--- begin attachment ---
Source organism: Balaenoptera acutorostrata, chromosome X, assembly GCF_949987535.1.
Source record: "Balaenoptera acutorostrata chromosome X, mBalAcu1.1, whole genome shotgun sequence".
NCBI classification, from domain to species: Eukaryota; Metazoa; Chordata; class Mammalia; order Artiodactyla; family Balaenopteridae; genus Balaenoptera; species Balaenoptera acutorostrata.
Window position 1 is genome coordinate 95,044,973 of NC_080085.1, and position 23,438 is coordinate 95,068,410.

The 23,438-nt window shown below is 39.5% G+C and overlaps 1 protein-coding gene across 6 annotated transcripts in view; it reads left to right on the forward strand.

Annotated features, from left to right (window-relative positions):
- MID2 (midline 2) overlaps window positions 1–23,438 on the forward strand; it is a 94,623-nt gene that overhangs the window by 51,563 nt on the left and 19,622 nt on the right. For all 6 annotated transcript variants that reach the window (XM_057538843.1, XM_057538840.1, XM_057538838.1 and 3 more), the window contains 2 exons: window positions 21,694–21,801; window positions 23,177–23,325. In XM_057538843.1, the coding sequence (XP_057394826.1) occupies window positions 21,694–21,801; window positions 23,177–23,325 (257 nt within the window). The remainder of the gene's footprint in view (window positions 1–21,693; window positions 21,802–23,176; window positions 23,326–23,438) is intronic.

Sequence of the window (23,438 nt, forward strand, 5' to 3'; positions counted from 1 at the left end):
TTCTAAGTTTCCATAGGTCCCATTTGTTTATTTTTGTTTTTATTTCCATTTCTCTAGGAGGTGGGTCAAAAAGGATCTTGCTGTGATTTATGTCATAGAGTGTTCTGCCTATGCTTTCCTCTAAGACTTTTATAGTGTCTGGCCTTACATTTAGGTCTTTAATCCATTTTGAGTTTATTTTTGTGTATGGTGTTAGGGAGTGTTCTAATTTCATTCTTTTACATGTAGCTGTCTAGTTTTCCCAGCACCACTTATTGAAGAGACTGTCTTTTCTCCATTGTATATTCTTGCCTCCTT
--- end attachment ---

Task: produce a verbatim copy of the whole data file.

Source organism: Balaenoptera acutorostrata, chromosome X, assembly GCF_949987535.1.
Source record: "Balaenoptera acutorostrata chromosome X, mBalAcu1.1, whole genome shotgun sequence".
NCBI classification, from domain to species: Eukaryota; Metazoa; Chordata; class Mammalia; order Artiodactyla; family Balaenopteridae; genus Balaenoptera; species Balaenoptera acutorostrata.
Window position 1 is genome coordinate 95,044,973 of NC_080085.1, and position 23,438 is coordinate 95,068,410.

The 23,438-nt window shown below is 39.5% G+C and overlaps 1 protein-coding gene across 6 annotated transcripts in view; it reads left to right on the forward strand.

Annotated features, from left to right (window-relative positions):
- MID2 (midline 2) overlaps window positions 1–23,438 on the forward strand; it is a 94,623-nt gene that overhangs the window by 51,563 nt on the left and 19,622 nt on the right. For all 6 annotated transcript variants that reach the window (XM_057538843.1, XM_057538840.1, XM_057538838.1 and 3 more), the window contains 2 exons: window positions 21,694–21,801; window positions 23,177–23,325. In XM_057538843.1, the coding sequence (XP_057394826.1) occupies window positions 21,694–21,801; window positions 23,177–23,325 (257 nt within the window). The remainder of the gene's footprint in view (window positions 1–21,693; window positions 21,802–23,176; window positions 23,326–23,438) is intronic.

Sequence of the window (23,438 nt, forward strand, 5' to 3'; positions counted from 1 at the left end):
TTCTAAGTTTCCATAGGTCCCATTTGTTTATTTTTGTTTTTATTTCCATTTCTCTAGGAGGTGGGTCAAAAAGGATCTTGCTGTGATTTATGTCATAGAGTGTTCTGCCTATGCTTTCCTCTAAGACTTTTATAGTGTCTGGCCTTACATTTAGGTCTTTAATCCATTTTGAGTTTATTTTTGTGTATGGTGTTAGGGAGTGTTCTAATTTCATTCTTTTACATGTAGCTGTCTAGTTTTCCCAGCACCACTTATTGAAGAGACTGTCTTTTCTCCATTGTATATTCTTGCCTCCTT